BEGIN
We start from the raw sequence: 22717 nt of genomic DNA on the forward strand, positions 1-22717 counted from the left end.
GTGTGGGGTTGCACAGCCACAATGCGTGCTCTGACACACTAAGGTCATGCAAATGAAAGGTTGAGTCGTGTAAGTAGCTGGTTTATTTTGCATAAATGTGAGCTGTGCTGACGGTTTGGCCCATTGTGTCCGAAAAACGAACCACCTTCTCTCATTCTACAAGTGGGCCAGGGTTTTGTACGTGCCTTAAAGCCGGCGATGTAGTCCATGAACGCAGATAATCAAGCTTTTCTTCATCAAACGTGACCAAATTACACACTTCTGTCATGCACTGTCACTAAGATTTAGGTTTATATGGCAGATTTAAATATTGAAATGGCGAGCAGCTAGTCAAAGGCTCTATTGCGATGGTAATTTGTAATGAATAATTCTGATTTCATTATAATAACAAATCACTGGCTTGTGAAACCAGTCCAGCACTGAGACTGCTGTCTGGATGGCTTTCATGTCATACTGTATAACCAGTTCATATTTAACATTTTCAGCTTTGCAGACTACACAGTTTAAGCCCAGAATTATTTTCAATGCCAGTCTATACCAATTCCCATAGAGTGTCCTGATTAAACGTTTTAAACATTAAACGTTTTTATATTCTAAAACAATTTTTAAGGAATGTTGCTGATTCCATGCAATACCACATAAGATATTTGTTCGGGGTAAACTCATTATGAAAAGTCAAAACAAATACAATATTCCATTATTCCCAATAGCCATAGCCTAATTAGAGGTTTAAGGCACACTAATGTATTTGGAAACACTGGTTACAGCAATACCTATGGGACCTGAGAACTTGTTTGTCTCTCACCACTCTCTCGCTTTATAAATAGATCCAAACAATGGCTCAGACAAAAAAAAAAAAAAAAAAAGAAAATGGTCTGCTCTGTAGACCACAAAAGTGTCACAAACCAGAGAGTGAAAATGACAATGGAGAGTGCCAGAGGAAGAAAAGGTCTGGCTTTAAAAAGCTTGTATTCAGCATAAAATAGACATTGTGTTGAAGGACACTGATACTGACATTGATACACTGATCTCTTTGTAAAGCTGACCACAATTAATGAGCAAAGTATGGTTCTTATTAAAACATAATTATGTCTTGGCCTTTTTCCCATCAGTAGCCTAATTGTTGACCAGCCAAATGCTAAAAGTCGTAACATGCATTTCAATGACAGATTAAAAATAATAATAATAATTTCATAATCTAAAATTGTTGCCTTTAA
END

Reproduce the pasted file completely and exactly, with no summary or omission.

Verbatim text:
We start from the raw sequence: 22717 nt of genomic DNA on the forward strand, positions 1-22717 counted from the left end.
GTGTGGGGTTGCACAGCCACAATGCGTGCTCTGACACACTAAGGTCATGCAAATGAAAGGTTGAGTCGTGTAAGTAGCTGGTTTATTTTGCATAAATGTGAGCTGTGCTGACGGTTTGGCCCATTGTGTCCGAAAAACGAACCACCTTCTCTCATTCTACAAGTGGGCCAGGGTTTTGTACGTGCCTTAAAGCCGGCGATGTAGTCCATGAACGCAGATAATCAAGCTTTTCTTCATCAAACGTGACCAAATTACACACTTCTGTCATGCACTGTCACTAAGATTTAGGTTTATATGGCAGATTTAAATATTGAAATGGCGAGCAGCTAGTCAAAGGCTCTATTGCGATGGTAATTTGTAATGAATAATTCTGATTTCATTATAATAACAAATCACTGGCTTGTGAAACCAGTCCAGCACTGAGACTGCTGTCTGGATGGCTTTCATGTCATACTGTATAACCAGTTCATATTTAACATTTTCAGCTTTGCAGACTACACAGTTTAAGCCCAGAATTATTTTCAATGCCAGTCTATACCAATTCCCATAGAGTGTCCTGATTAAACGTTTTAAACATTAAACGTTTTTATATTCTAAAACAATTTTTAAGGAATGTTGCTGATTCCATGCAATACCACATAAGATATTTGTTCGGGGTAAACTCATTATGAAAAGTCAAAACAAATACAATATTCCATTATTCCCAATAGCCATAGCCTAATTAGAGGTTTAAGGCACACTAATGTATTTGGAAACACTGGTTACAGCAATACCTATGGGACCTGAGAACTTGTTTGTCTCTCACCACTCTCTCGCTTTATAAATAGATCCAAACAATGGCTCAGACAAAAAAAAAAAAAAAAAAAGAAAATGGTCTGCTCTGTAGACCACAAAAGTGTCACAAACCAGAGAGTGAAAATGACAATGGAGAGTGCCAGAGGAAGAAAAGGTCTGGCTTTAAAAAGCTTGTATTCAGCATAAAATAGACATTGTGTTGAAGGACACTGATACTGACATTGATACACTGATCTCTTTGTAAAGCTGACCACAATTAATGAGCAAAGTATGGTTCTTATTAAAACATAATTATGTCTTGGCCTTTTTCCCATCAGTAGCCTAATTGTTGACCAGCCAAATGCTAAAAGTCGTAACATGCATTTCAATGACAGATTAAAAATAATAATAATAATTTCATAATCTAAAATTGTTGCCTTTAA